Major flooding is expected across Texas, Oklahoma, Kansas, Arkansas and Louisiana, as a slow-moving weather system packing heavy rainfalls travels over US. Strong rains could cause life-threatening conditions across the affected areas starting on October 23, 2015 and throughout the early next week.
Tropical moisture is currently gathering across the South Central US states, meteorologists report. Over the coming days the Gulf of Mexico and eastern Pacific ocean will pump the tropical air masses into the area. Approaching Hurricane "Patricia" will also contribute to the amount of moisture being pushed in and one other weather disturbance is currently also developing in the area with the potential to become tropical by the beginning of next week.
Synoptic situation over the Gulf of Mexico, parts of Texas, Oklahoma, Arkansas and Mississippi, October 22, 2015. Image credit: NASA/Terra MODIS
Strong flash floods have already hit parts of Arizona, New Mexico and Colorado through October 22, and are expected to ease up by October 23, as the rains travel towards the east.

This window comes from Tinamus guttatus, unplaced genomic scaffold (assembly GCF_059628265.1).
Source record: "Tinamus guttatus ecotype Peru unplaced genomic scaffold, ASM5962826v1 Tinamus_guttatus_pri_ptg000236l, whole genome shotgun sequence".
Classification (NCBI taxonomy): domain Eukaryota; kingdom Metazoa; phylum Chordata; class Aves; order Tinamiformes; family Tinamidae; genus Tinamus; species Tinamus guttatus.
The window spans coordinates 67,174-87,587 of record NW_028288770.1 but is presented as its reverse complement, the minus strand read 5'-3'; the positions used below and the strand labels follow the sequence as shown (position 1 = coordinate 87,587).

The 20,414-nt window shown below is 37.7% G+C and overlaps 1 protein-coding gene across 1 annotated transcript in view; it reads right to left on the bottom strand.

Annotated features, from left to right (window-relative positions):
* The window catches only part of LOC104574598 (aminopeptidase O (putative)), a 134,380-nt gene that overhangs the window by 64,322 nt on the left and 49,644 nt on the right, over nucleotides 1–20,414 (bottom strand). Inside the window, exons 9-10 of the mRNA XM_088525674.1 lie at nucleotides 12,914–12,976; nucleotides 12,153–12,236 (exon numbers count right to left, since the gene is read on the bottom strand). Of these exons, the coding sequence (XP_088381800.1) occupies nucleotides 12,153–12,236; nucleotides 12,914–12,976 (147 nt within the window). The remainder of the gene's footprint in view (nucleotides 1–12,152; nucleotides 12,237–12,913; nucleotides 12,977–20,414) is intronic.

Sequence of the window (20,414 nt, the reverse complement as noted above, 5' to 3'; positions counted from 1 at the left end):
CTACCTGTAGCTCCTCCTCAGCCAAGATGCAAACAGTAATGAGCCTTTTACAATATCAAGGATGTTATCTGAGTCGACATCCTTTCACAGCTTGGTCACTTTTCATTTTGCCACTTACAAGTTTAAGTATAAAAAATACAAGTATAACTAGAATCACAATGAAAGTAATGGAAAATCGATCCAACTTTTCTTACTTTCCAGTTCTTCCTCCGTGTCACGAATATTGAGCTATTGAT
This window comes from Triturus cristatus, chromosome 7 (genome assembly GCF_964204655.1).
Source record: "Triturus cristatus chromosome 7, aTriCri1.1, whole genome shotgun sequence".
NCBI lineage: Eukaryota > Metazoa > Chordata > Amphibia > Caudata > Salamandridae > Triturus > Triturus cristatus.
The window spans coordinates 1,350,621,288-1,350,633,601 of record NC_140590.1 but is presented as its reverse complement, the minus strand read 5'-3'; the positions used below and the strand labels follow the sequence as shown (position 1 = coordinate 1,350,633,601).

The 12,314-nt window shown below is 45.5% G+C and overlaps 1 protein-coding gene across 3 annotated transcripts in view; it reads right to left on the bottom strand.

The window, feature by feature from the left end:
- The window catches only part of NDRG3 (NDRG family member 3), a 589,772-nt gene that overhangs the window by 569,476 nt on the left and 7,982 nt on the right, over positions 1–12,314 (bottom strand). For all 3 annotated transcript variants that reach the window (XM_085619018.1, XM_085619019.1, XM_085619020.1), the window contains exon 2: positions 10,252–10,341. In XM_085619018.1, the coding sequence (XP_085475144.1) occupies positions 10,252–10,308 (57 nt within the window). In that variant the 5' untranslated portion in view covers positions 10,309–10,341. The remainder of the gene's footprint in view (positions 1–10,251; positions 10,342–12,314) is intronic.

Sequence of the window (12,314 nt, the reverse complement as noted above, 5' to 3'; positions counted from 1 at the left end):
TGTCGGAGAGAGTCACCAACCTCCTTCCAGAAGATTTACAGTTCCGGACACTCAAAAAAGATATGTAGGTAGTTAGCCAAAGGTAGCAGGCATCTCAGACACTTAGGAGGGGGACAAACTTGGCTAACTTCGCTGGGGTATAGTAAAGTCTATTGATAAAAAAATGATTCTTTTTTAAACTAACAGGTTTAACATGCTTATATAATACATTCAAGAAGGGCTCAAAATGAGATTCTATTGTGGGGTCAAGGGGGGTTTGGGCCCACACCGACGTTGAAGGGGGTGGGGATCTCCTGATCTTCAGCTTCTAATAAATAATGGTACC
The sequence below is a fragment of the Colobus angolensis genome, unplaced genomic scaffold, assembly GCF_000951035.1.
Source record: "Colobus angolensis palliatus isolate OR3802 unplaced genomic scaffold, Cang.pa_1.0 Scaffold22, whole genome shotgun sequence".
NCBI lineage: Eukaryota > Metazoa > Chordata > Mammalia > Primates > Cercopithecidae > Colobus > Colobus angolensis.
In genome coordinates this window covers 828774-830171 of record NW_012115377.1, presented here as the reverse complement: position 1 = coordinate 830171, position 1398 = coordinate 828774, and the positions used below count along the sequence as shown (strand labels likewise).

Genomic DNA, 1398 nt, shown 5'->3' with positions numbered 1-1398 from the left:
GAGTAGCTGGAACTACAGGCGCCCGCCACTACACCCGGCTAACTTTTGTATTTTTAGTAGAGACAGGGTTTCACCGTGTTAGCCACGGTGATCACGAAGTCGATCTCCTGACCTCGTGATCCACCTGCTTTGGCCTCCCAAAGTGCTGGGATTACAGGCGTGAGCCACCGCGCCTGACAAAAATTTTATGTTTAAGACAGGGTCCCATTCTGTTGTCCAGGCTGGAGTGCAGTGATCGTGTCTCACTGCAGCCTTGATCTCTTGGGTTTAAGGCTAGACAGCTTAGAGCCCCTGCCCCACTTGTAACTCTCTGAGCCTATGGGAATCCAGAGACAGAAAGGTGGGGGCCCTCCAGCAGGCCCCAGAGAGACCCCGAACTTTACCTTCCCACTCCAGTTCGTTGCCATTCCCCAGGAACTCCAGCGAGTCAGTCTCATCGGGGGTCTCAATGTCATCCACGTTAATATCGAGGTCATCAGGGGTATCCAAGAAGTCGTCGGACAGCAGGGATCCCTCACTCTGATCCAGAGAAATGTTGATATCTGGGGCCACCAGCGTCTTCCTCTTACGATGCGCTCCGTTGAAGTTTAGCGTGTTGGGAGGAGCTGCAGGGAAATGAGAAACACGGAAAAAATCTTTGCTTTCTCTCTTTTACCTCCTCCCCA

Video credit: AccuWeather
Between 102 and 203 mm (4 to 8 inches) of precipitation has been forecast to affect parts of Texas, Oklahoma, Kansas, Arkansas and Louisiana, while some areas might receive up to 30.5 cm (1 foot) of rain, by October 24, according to AccuWeather meteorologists.
The upcoming floods will strongly affect Dallas, Houston, Austin, San Antonio and Brownsville in Texas, Oklahoma City and Tulsa Oklahoma in Oklahoma, Wichita in Kansas, Fort Smith in Arkansas and Shreveport and Lake Charles in Louisiana.
Video credit: AccuWeather
Some parts could be severely affected and residents might have to evacuate their homes until the situation stabilizes. Parts of Mississippi, Tennessee and Ohio might be affected by the rain bands by the middle of next week.
Residents across the South Central US states are advised to stay alert and keep an eye on the weather conditions as strong rainstorms are expected to bring life-threatening floods, regardless of the currently extremely dry and hard ground. Citizens are in particular warned not to drive through flooded roads, as strong currents could pull in the vehicles and cause a fatal outcome, which has been frequently known to happen during flood events.
Featured image: Water vapor satellite image, US, October 22, 2015. Image credit: AccuWeather
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